Higher Education Quick Takes

Quick Takes

March 21, 2023

Today on the Academic Minute: Jerald Podair, professor of history and Robert S. French Professor of American Studies Emeritus at Lawrence University, discusses the historical precedent of sore losers in a presidential race. Learn more about the Academic Minute here.

March 20, 2023

House and Senate Republicans are planning to introduce a resolution to overturn President Biden’s student loan forgiveness plan after the Government Accountability Office determined that the plan meets the definition of a rule under the Congressional Review Act.

That means that a simple majority of lawmakers in the House and Senate can vote to block the administration from carrying out the rule, though a Congressional Review Act resolution is subject to a presidential veto.

“This resolution prevents these Americans, whose debts look different from the favored group the Biden administration has selected, from picking up the bill for this irresponsible and unfair policy,” said Senator Bill Cassidy of Louisiana, ranking member of the Senate education committee, in a statement.

Similarly, North Carolina representative Virginia Foxx, the Republican who chairs the House Committee on Education and the Workforce, said in a statement she looked forward to working with other lawmakers “to hold the Biden administration accountable for this illegal, unfair, and costly student loan bailout.”

“The Government Accountability Office confirmed today what the American people already knew: the President cannot rule by press release,” Foxx said. “The Congressional Review Act is one of Congress’s key tools to hold the executive branch accountable for not implementing laws with fidelity.”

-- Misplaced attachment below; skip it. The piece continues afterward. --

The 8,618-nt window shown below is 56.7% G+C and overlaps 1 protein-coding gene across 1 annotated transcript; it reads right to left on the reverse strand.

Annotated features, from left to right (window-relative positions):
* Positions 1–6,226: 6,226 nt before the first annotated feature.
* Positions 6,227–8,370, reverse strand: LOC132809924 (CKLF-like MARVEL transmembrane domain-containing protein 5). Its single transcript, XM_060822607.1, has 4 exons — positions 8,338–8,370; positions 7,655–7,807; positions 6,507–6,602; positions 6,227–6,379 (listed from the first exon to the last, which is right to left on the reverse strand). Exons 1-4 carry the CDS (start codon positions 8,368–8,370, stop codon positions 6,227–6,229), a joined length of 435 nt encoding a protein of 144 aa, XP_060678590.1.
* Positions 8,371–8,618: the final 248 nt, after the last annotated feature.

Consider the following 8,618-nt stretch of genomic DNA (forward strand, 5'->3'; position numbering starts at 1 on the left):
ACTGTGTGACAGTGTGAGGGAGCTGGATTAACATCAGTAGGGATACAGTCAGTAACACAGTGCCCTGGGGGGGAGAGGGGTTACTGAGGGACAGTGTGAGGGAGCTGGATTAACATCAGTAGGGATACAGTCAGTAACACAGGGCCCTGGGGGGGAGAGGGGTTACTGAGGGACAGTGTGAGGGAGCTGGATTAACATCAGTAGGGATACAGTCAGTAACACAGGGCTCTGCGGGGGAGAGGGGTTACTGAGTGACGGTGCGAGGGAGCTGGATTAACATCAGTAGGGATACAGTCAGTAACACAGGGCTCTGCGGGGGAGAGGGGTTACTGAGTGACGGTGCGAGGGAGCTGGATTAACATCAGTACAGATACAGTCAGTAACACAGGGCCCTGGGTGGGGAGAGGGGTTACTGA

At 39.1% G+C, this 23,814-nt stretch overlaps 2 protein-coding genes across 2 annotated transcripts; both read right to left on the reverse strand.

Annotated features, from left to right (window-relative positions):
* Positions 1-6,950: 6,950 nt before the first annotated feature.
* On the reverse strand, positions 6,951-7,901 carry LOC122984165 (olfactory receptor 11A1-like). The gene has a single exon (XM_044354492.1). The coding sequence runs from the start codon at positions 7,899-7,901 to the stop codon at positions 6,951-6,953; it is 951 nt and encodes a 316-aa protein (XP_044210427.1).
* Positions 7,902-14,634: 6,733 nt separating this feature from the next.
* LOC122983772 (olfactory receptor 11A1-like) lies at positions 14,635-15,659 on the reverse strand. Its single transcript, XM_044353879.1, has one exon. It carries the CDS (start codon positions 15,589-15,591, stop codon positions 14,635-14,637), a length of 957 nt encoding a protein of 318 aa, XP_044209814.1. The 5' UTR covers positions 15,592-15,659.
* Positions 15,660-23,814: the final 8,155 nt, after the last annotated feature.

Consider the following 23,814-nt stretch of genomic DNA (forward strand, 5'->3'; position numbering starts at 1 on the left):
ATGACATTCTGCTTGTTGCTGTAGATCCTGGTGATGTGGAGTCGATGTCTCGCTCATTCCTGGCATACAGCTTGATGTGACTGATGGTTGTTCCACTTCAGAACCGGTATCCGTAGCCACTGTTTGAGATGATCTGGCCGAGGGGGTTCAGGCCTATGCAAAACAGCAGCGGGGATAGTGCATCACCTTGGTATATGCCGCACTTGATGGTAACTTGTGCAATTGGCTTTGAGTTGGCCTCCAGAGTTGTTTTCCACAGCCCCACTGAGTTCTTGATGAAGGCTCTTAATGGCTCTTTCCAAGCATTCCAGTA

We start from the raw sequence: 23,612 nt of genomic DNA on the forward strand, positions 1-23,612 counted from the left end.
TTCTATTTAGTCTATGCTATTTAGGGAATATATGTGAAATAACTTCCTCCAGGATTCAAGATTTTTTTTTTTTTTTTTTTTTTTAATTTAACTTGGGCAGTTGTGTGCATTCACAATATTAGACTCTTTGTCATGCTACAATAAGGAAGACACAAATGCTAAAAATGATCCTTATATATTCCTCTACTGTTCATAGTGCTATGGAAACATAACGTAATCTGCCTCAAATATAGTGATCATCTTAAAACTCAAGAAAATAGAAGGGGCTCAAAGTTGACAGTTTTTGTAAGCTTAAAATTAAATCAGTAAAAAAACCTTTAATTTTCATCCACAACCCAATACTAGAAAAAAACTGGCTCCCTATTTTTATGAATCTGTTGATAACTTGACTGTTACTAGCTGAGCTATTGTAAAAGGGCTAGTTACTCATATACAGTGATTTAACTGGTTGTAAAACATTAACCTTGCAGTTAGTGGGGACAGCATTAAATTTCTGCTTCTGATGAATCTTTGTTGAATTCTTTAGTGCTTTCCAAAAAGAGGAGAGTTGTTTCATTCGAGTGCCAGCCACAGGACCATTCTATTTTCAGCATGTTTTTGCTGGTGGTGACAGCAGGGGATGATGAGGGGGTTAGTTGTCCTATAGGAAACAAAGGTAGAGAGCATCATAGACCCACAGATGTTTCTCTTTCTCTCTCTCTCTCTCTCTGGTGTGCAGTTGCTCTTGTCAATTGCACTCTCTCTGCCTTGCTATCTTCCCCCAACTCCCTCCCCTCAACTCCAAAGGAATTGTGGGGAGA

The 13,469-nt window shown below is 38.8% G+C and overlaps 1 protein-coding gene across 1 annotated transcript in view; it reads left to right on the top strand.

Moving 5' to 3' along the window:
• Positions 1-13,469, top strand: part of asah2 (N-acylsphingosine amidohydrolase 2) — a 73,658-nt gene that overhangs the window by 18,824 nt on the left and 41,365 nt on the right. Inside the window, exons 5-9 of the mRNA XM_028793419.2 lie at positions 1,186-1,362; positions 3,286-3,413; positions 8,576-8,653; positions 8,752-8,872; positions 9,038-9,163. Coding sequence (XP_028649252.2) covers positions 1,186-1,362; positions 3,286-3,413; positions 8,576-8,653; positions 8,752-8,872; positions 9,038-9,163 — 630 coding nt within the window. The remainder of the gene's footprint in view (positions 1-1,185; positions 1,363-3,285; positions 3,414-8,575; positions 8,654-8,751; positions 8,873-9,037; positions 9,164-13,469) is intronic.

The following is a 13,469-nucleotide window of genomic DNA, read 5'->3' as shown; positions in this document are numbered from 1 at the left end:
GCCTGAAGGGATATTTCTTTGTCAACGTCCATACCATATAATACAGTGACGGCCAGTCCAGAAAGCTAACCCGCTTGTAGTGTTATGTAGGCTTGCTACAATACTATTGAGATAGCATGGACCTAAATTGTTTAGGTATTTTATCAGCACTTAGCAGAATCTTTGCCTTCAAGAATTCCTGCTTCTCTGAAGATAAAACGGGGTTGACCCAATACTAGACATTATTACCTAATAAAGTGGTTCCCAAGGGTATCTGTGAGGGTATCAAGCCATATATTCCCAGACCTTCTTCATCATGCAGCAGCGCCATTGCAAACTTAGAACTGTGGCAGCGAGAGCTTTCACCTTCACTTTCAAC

An Education Department spokesperson said in a statement the administration will continue fighting to deliver debt relief to borrowers.

“It’s a shame for working families across the country that Republican lawmakers continue to fight tooth and nail to deny critical relief to millions of their own constituents impacted by the pandemic,” the statement says.

The GAO’s determination, released Friday, said the debt relief is considered a rule because it has a future effect, implement law and policy, and that the waivers and modifications of the Higher Education Relief Opportunities for Students Act of 2003 were published in the Federal Register.

“The Biden-Harris Administration’s plan to provide targeted, one-time student debt relief to more than 40 million Americans is based on the Department of Education’s decades-old authority granted by Congress and is a result of the same procedures used by multiple administrations over the last two decades to protect borrowers from the effects of national emergencies,” an Education Department spokesperson said in a statement. “This longtime statutory authority has never been subject to the Congressional Review Act. GAO’s decision is at odds with clear longstanding practice, and the Department remains fully confident that its debt relief plan complies with the law.”

March 20, 2023

Sam Joeckel said Palm Beach Atlantic University “made the disappointing decision to terminate my contract early,” The Palm Beach Post reported.

The move came a month after administrators told Joeckel they were investigating a concern raised by a parent that he was “indoctrinating” his students by incorporating lessons about racial justice into his writing composition course.

“They did this for a clear reason: my decision to teach and speak about racial justice,” Joeckel said. “The timing of this is not a coincidence as we are dealing with an ‘anti-woke’ crusade from Governor [Ron] DeSantis and other far-right politicians and activists. PBA was clearly influenced by this toxic political ideology.”

Palm Beach Atlantic is a private Christian college. The university declined to comment.

March 20, 2023

Women majoring in science, technology, engineering and math fields are subjected to sexual violence at higher rates than their non-STEM counterparts, a new Georgia State University study suggests. Additionally, it showed that women in STEM fields that have equal numbers of men and women—such as chemistry, biology and math—faced more sexual violence than those in disciplines that are not gender balanced. Women in gender-balanced STEM disciplines reported 3.4 times as many attempted rapes—not necessarily by the men in their department—as the average female undergraduate.